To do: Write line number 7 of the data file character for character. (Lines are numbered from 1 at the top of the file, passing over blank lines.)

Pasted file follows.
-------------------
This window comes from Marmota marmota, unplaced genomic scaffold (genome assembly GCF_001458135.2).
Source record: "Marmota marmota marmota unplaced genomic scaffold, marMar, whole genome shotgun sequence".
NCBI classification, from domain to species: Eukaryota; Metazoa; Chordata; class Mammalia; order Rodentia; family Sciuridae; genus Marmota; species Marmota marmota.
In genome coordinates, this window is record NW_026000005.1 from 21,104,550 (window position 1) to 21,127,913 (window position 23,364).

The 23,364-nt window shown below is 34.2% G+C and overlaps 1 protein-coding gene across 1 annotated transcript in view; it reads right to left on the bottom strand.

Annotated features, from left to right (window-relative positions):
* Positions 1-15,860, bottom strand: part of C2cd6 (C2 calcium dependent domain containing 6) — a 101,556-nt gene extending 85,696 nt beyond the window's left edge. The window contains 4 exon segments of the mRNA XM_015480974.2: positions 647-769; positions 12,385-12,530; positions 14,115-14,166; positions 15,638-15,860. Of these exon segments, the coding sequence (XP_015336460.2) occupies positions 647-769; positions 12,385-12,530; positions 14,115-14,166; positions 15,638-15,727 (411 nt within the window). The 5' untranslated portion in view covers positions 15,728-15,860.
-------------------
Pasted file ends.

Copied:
* Positions 1-15,860, bottom strand: part of C2cd6 (C2 calcium dependent domain containing 6) — a 101,556-nt gene extending 85,696 nt beyond the window's left edge. The window contains 4 exon segments of the mRNA XM_015480974.2: positions 647-769; positions 12,385-12,530; positions 14,115-14,166; positions 15,638-15,860. Of these exon segments, the coding sequence (XP_015336460.2) occupies positions 647-769; positions 12,385-12,530; positions 14,115-14,166; positions 15,638-15,727 (411 nt within the window). The 5' untranslated portion in view covers positions 15,728-15,860.